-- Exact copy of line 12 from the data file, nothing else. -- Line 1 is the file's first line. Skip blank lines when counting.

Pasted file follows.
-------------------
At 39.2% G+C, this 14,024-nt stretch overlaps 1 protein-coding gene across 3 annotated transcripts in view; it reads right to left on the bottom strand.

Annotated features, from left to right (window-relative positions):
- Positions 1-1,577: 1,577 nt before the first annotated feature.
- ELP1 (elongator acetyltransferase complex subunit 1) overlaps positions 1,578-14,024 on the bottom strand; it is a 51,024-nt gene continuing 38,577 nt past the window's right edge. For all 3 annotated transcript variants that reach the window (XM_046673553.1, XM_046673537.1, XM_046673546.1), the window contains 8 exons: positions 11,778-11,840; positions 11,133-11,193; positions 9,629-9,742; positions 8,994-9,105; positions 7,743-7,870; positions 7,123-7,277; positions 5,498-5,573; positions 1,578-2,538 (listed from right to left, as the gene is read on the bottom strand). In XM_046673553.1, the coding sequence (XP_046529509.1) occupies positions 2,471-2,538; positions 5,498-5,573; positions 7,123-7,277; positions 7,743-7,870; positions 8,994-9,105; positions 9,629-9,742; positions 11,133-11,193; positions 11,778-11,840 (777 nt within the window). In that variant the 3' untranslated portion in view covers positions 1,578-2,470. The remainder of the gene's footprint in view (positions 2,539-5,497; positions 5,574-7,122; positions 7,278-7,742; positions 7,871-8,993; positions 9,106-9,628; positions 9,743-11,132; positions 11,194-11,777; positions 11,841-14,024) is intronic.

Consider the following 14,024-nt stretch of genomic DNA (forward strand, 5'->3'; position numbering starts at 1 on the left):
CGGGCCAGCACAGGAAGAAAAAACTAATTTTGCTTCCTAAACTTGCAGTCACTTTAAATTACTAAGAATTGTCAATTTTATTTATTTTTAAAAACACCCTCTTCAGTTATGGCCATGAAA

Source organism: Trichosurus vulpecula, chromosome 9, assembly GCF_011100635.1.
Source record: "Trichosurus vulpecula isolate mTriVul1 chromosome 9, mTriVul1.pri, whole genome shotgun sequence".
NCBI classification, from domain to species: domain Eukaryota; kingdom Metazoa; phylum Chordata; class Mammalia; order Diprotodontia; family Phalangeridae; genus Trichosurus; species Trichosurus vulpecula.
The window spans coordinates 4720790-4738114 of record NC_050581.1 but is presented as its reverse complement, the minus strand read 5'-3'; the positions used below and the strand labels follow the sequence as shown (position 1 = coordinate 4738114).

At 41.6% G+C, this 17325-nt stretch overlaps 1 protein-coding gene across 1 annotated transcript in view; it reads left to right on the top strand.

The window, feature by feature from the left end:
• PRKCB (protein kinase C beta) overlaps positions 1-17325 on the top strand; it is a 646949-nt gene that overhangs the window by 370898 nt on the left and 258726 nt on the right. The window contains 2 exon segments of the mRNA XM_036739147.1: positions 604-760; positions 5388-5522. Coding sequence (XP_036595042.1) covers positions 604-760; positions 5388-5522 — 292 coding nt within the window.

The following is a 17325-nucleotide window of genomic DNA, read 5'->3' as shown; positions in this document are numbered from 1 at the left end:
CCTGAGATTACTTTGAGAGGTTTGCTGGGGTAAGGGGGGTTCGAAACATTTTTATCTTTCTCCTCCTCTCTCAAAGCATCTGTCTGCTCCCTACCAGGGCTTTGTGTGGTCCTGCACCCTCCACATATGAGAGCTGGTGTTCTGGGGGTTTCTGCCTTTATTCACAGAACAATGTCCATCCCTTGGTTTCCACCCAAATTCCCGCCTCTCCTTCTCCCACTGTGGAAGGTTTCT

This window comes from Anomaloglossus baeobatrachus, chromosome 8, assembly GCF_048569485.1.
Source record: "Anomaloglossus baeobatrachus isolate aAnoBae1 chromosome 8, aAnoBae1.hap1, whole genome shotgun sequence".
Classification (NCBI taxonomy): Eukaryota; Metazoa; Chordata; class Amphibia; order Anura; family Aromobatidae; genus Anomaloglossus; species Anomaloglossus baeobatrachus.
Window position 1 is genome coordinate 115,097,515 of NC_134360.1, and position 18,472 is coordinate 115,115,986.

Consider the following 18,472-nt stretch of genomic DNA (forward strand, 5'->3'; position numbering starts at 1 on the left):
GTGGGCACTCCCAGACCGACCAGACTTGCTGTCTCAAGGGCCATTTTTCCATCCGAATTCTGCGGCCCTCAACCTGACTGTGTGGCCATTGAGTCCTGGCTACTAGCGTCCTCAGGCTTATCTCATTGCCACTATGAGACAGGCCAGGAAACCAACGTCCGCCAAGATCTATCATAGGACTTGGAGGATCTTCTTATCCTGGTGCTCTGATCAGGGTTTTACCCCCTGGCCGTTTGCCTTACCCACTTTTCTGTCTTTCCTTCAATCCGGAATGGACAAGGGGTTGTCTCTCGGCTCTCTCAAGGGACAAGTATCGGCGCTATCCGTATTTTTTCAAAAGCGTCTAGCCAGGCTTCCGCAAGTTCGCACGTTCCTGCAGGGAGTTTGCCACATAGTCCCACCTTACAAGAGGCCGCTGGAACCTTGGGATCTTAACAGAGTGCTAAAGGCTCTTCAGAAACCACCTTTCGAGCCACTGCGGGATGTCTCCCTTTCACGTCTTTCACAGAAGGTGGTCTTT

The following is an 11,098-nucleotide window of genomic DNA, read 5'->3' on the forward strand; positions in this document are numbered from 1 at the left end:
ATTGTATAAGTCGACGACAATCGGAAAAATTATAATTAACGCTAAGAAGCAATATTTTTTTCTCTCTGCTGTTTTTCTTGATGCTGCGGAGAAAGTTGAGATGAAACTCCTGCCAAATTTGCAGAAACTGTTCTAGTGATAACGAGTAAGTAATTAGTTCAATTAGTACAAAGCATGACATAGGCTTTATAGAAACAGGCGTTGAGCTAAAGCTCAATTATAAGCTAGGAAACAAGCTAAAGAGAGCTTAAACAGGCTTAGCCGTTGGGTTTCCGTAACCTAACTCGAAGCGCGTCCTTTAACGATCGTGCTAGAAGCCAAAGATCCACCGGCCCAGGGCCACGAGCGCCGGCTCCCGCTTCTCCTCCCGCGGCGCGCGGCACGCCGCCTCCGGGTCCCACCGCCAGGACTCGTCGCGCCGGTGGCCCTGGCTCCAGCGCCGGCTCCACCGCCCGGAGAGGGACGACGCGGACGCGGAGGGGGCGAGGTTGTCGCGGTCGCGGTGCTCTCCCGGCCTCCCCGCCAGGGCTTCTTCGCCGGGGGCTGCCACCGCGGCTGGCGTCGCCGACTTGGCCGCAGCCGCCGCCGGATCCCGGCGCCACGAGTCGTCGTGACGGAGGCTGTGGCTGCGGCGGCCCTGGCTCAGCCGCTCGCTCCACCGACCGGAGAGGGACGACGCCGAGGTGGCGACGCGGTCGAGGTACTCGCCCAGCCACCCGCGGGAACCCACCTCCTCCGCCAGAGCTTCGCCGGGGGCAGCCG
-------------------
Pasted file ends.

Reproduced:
The window, feature by feature from the left end: